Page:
Notice how this concedes half the points made by ad blockers, that some ads are irrelevant or disruptive? Telling young people that Facebook offers good, rather than bad ads? Will that work? Remember that ABP itself wants to appoint a committee that will decide on acceptable ads, not let Facebook do it. It may be perfectly obvious to any MediaPost reader that there would be no Facebook without some kind of ad revenue, but that doesn’t matter to the young audience that has racked up 300 million Adblock Plus downloads.
We downloaded ABP software last week, and have been using it since, with a Safari browser. It took about 30 seconds.
Sticking It To Corporate America
This comes down to an almost existential question that all MediaPost readers should ask themselves. We work in a world supported by ads. We are writing about advertising, and we see it as a vital industry (if not the most popular one in America). At least Don Draper was cool, right? But, given the choice, would you use an ad blocker if the thought occurred to you? Is your decision to not download one a statement in favor of our industry, or are you just lazy?
Hundreds of millions of Facebook users have no qualms about disrupting Facebook’s revenue stream. As a matter of fact, it’s probably the safest, most legal way to stick it in the eye of corporate America, other than shoplifting.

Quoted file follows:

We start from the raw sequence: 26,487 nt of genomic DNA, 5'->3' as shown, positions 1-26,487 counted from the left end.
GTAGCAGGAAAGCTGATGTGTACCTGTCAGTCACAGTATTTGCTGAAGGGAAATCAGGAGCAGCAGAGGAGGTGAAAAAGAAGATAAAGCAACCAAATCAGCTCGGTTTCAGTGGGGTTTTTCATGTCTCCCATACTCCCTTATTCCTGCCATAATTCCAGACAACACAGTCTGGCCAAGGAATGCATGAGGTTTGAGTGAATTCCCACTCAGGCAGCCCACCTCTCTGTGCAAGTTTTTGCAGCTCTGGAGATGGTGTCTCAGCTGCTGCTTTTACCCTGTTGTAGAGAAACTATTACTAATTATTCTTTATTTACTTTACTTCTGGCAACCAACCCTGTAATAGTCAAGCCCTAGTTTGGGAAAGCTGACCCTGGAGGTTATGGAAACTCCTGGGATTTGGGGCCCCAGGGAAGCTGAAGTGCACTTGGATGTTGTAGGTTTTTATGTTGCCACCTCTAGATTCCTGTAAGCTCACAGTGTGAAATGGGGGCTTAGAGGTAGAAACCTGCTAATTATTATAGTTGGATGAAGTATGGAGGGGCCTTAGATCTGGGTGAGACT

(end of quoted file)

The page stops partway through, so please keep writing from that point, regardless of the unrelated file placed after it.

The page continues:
We think much of the publishing community does not understand what is going on here. In a bizarre piece, The New Yorker weighed in on this August 12. The point seems to be that Facebook is moving against ABP now because it will give them a further huge advantage over most online publishers, who lack engineers who are good enough to foil the open source community. This could have something to do with it, but we think it’s more about taking a stand now, before advertisers start voting with their feet. P&G told the WSJ recently that it was going to cut back on Facebook advertising. That could have set off alarm bells.
The New Yorker itself, and Condé Nast in general, clearly lack the resources to fight ABP. If you go to newyorker.com with an ad blocker, the slots for ads are replaced with magazine subscription links. That sounds like defeat to me.
Online publishers want to believe that ABP will lose this war. We note Fortune’s piece August 12, “Here's Why Facebook Is Always Going to Win the Ad-Blocking War.” The author claims that because Facebook has unlimited engineers and resources, they can make ads that look precisely to an algorithm like Facebook content, and ABP and others won’t know what to block.
But if one compares Facebook’s resources, with the clever and seemingly endless abilities of the open source community, which came up with a work-around for Facebook’s first effort in only a few hours, I am not so sure. Think of those clever hackers out there who can access the DNC’s email and who knows what else. And then think about all those people you know who think Julian Assange and Edward Snowden are such big heroes. In that light, the inevitable victory of Facebook is not so pre-determined.